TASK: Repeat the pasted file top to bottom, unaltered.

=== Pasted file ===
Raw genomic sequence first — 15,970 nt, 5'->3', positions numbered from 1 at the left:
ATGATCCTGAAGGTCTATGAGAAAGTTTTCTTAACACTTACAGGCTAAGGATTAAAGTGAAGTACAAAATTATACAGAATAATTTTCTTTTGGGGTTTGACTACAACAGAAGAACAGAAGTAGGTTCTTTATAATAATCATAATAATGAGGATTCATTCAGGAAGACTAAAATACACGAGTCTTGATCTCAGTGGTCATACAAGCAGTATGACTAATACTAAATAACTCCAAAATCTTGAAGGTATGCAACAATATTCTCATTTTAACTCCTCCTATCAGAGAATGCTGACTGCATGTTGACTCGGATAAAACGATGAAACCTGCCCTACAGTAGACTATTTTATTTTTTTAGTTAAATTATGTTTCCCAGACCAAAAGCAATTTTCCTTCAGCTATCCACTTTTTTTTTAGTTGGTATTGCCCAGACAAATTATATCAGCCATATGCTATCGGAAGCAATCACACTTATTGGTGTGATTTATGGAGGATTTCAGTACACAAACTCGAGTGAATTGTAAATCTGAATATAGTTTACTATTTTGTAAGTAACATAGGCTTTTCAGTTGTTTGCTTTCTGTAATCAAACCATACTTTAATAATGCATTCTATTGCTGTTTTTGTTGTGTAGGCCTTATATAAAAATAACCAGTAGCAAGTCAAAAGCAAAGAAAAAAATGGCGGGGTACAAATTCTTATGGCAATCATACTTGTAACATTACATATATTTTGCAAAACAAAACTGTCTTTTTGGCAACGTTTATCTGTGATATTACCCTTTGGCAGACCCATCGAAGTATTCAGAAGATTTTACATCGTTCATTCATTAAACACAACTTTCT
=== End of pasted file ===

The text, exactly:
Raw genomic sequence first — 15,970 nt, 5'->3', positions numbered from 1 at the left:
ATGATCCTGAAGGTCTATGAGAAAGTTTTCTTAACACTTACAGGCTAAGGATTAAAGTGAAGTACAAAATTATACAGAATAATTTTCTTTTGGGGTTTGACTACAACAGAAGAACAGAAGTAGGTTCTTTATAATAATCATAATAATGAGGATTCATTCAGGAAGACTAAAATACACGAGTCTTGATCTCAGTGGTCATACAAGCAGTATGACTAATACTAAATAACTCCAAAATCTTGAAGGTATGCAACAATATTCTCATTTTAACTCCTCCTATCAGAGAATGCTGACTGCATGTTGACTCGGATAAAACGATGAAACCTGCCCTACAGTAGACTATTTTATTTTTTTAGTTAAATTATGTTTCCCAGACCAAAAGCAATTTTCCTTCAGCTATCCACTTTTTTTTTAGTTGGTATTGCCCAGACAAATTATATCAGCCATATGCTATCGGAAGCAATCACACTTATTGGTGTGATTTATGGAGGATTTCAGTACACAAACTCGAGTGAATTGTAAATCTGAATATAGTTTACTATTTTGTAAGTAACATAGGCTTTTCAGTTGTTTGCTTTCTGTAATCAAACCATACTTTAATAATGCATTCTATTGCTGTTTTTGTTGTGTAGGCCTTATATAAAAATAACCAGTAGCAAGTCAAAAGCAAAGAAAAAAATGGCGGGGTACAAATTCTTATGGCAATCATACTTGTAACATTACATATATTTTGCAAAACAAAACTGTCTTTTTGGCAACGTTTATCTGTGATATTACCCTTTGGCAGACCCATCGAAGTATTCAGAAGATTTTACATCGTTCATTCATTAAACACAACTTTCT